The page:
Sexual abuse of children refers to any sexual act, or attempt at a sexual act, with a child, including through force, trickery or pressure of any form.

The issue

Sexual harassment and abuse is a universal problem within military organisations worldwide: the lowest-ranked, youngest recruits are at greatest risk. In general, girls are most at risk, but boys are also affected. The impact of sexual abuse on children can include severe physical injuries, reproductive difficulties and psychosocial and mental health problems.

Children in situations of armed conflict face particularly high risks of being sexually abused and exploited, particularly children who have been separated from their families and those who have been recruited and used for military purposes. When children have no immediate family support and the rule of law has broken down, they are extremely vulnerable to abuse. Sexualised abuse and exploitation can include harassment, rape, forced marriage and sexual slavery.

Our impact

Child Soldiers International aims to end all use, abuse and exploitation of children by state- and non-state military forces.

We monitor the behaviour of armed forces and groups and also train them in child protection. We have delivered training in Chad, Democratic Republic of Congo and Myanmar.

We call for perpetrators to be held accountable. In May 2015, following allegations of child sexual abuse by UN peacekeepers in Central African Republic, we called on the UN Secretary-General and the African Union to launch investigations into the reported events. The UN has since launched several investigations into child sexual abuse by its troops in the country.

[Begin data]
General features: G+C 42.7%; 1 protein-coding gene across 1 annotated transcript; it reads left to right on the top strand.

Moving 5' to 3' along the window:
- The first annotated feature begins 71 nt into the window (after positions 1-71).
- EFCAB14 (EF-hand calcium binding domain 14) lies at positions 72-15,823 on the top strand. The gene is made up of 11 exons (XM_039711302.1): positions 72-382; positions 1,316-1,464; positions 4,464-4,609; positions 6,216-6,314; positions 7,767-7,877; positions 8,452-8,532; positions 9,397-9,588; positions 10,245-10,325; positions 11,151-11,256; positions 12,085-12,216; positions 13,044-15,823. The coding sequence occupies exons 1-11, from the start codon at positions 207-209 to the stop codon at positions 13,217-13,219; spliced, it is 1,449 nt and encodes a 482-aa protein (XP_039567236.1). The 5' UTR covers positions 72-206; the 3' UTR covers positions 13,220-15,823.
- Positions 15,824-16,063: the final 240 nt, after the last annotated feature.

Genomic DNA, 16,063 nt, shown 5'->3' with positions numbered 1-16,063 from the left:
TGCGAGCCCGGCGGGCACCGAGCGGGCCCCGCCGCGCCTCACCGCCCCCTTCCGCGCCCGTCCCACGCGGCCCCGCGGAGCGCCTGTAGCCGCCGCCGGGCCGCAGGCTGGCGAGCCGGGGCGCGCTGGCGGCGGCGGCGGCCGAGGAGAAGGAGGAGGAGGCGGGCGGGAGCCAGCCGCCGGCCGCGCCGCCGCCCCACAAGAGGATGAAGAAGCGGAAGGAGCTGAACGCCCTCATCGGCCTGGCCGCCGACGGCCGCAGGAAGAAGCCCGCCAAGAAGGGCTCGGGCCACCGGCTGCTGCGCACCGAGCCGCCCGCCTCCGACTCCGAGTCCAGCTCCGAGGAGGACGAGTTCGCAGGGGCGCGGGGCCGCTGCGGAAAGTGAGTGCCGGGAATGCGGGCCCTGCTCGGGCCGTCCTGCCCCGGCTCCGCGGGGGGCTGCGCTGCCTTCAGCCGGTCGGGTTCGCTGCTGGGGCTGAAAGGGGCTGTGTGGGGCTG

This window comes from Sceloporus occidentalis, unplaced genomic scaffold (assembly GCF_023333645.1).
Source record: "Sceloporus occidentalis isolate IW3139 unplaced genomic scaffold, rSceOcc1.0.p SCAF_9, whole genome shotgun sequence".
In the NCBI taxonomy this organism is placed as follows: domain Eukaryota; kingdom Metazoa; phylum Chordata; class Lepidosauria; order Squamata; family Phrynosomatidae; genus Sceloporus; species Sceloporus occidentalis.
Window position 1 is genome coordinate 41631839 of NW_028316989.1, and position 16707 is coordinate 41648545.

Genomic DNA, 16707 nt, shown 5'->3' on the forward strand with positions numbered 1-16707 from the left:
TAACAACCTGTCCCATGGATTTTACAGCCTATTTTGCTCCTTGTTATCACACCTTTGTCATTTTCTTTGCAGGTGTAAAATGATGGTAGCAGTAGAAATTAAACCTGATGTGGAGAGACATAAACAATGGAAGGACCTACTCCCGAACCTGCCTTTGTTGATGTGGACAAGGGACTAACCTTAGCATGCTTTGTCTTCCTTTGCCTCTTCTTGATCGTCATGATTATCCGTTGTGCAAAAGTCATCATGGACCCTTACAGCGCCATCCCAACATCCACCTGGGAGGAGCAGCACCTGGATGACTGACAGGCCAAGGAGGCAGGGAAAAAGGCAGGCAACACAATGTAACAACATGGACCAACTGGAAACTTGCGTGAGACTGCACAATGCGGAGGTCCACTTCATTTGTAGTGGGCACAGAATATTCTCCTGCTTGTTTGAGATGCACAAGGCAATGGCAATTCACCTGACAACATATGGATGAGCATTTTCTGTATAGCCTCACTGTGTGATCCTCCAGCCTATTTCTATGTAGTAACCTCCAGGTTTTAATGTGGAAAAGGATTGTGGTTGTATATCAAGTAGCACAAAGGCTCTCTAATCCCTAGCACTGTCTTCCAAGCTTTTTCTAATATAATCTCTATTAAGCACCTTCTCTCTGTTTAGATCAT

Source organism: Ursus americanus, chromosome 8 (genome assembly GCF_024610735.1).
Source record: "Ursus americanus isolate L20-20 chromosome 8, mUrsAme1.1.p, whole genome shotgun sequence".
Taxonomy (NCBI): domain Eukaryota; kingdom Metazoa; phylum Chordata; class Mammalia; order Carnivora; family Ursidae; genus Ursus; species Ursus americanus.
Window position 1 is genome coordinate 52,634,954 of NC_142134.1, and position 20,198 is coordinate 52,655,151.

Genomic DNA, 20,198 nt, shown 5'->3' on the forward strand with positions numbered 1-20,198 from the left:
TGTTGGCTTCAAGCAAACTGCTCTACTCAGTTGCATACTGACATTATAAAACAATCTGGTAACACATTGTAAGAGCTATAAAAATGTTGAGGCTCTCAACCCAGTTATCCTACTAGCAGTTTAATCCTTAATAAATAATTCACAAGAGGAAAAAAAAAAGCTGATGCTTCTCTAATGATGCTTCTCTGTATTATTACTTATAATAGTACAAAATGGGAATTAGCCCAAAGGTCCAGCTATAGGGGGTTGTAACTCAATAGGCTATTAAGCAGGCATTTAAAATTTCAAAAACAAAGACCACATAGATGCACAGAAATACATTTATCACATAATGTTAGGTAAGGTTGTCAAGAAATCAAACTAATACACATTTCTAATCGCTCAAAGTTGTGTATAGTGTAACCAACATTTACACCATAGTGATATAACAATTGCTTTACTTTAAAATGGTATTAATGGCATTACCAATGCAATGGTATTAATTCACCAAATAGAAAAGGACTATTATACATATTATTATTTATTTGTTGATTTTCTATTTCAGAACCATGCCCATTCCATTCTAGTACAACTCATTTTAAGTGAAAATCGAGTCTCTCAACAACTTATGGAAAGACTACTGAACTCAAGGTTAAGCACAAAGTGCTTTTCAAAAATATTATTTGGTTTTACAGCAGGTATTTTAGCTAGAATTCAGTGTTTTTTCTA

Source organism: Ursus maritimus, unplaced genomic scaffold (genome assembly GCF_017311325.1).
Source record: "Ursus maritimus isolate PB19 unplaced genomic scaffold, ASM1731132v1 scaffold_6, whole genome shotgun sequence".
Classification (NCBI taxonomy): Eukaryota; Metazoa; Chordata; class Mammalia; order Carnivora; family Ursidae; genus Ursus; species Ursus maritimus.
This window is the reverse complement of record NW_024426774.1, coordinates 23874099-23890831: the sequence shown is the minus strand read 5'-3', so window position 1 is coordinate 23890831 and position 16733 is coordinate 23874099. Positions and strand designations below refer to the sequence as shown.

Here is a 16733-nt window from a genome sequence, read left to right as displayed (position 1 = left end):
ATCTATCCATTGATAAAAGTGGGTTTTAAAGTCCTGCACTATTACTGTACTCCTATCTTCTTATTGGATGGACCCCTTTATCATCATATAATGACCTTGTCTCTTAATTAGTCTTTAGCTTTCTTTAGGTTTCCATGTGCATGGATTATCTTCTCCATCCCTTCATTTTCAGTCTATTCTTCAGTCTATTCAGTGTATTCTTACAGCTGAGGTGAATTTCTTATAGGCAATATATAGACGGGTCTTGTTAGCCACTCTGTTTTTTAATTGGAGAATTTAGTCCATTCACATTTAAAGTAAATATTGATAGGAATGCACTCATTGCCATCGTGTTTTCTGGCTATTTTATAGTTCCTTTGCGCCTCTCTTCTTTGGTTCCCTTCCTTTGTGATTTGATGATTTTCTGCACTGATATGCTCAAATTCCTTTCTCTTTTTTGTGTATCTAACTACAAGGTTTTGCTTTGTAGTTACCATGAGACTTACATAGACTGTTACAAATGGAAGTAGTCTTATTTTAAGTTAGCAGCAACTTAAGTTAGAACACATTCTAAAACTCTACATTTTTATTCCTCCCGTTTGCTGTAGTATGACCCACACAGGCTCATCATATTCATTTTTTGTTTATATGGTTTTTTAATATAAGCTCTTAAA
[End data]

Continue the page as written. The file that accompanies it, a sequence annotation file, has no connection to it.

We also continue to highlight and challenge the practice of bacha bazi, which literally means ‘boy play’ and involves the sexual abuse of young boys by military commanders and others in Afghanistan.

We have documented cases of sexual abuse of children by armed groups in the Indian state of Jharkhand and are building pressure for this practice to end.

What can be done?

The UN, national governments and international military alliances should ensure that all fighting forces, including peacekeepers, are vetted and trained in preventing sexual abuse. Complaints mechanisms should be easily available for children to use, without retribution. All cases of sexual abuse by members of military forces should be documented so that further abuses may be avoided. Systematic investigations and criminal prosecutions should be launched, in both national and international courts, for each reported incident.

Victims of sexual abuse are highly vulnerable. The wellbeing of child survivors of sexual abuse and their families should be the primary consideration when bringing proceedings against abusers.

Photo © Espen Rasmussen/Panos Pictures